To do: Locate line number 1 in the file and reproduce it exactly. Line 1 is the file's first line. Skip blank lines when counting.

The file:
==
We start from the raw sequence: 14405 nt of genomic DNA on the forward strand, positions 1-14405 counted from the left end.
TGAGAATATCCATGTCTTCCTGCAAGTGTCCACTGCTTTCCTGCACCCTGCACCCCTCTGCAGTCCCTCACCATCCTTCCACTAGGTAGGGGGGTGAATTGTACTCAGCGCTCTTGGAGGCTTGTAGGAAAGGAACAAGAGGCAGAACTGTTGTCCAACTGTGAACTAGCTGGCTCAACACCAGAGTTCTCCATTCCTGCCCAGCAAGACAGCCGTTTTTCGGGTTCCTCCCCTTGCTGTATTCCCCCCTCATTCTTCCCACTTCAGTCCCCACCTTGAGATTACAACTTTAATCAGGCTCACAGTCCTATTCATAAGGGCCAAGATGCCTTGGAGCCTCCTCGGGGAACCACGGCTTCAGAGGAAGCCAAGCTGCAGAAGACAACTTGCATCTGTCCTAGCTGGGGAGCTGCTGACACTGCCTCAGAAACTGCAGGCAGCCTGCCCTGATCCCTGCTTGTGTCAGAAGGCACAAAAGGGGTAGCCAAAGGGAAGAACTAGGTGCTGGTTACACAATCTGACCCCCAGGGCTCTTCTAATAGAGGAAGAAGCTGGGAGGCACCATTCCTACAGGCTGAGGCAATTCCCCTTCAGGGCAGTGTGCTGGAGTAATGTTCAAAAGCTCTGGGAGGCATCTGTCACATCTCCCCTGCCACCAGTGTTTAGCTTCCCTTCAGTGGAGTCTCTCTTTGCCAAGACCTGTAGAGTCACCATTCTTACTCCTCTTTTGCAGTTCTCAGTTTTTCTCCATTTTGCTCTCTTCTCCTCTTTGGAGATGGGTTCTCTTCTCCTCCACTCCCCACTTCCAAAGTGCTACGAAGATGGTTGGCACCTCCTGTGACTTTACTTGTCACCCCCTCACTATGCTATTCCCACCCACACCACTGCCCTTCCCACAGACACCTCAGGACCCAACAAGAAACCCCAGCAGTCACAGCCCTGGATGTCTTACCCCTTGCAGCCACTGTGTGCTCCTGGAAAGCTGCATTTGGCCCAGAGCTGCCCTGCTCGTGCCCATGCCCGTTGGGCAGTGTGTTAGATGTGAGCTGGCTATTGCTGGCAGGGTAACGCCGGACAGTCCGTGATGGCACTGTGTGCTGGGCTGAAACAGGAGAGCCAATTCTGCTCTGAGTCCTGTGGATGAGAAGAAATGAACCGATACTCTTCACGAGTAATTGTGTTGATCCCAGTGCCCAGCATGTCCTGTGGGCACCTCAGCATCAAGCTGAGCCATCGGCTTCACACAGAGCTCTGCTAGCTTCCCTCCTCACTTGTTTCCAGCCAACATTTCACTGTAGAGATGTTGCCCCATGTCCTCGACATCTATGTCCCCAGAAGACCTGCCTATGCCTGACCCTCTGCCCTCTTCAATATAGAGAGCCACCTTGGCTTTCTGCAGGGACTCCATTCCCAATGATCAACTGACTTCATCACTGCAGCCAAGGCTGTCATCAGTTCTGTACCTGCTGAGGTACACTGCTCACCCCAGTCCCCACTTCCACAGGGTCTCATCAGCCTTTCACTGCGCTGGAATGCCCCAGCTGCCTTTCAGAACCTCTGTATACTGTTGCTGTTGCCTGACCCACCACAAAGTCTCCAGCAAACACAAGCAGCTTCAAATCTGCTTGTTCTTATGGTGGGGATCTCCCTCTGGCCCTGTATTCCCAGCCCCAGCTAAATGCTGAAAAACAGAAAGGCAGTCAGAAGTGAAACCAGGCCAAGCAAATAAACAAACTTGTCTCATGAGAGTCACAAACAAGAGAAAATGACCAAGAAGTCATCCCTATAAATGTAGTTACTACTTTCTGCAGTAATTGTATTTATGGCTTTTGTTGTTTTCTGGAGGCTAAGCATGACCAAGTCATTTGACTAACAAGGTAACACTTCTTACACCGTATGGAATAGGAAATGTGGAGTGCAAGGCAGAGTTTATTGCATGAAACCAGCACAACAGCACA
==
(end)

We start from the raw sequence: 14405 nt of genomic DNA on the forward strand, positions 1-14405 counted from the left end.